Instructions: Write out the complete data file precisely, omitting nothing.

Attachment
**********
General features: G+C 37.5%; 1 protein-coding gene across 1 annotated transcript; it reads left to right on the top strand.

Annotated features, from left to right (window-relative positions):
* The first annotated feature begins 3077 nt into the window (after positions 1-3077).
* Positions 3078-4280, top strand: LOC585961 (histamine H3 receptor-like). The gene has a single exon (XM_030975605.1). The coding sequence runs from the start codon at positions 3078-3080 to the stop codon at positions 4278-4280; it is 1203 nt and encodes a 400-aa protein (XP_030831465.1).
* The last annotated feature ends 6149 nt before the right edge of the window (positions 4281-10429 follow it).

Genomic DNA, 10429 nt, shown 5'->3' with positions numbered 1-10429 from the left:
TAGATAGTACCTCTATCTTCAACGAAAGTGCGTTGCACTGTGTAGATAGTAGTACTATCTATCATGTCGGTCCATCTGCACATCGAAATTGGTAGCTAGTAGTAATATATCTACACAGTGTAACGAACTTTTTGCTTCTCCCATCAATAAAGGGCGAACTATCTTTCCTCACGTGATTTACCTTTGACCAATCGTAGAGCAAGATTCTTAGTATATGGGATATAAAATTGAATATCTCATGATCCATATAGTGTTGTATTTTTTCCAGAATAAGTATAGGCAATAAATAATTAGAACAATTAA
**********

General features: G+C 37.5%; 1 protein-coding gene across 1 annotated transcript; it reads left to right on the top strand.

Annotated features, from left to right (window-relative positions):
* The first annotated feature begins 3077 nt into the window (after positions 1-3077).
* Positions 3078-4280, top strand: LOC585961 (histamine H3 receptor-like). The gene has a single exon (XM_030975605.1). The coding sequence runs from the start codon at positions 3078-3080 to the stop codon at positions 4278-4280; it is 1203 nt and encodes a 400-aa protein (XP_030831465.1).
* The last annotated feature ends 6149 nt before the right edge of the window (positions 4281-10429 follow it).

Genomic DNA, 10429 nt, shown 5'->3' with positions numbered 1-10429 from the left:
TAGATAGTACCTCTATCTTCAACGAAAGTGCGTTGCACTGTGTAGATAGTAGTACTATCTATCATGTCGGTCCATCTGCACATCGAAATTGGTAGCTAGTAGTAATATATCTACACAGTGTAACGAACTTTTTGCTTCTCCCATCAATAAAGGGCGAACTATCTTTCCTCACGTGATTTACCTTTGACCAATCGTAGAGCAAGATTCTTAGTATATGGGATATAAAATTGAATATCTCATGATCCATATAGTGTTGTATTTTTTCCAGAATAAGTATAGGCAATAAATAATTAGAACAATTAA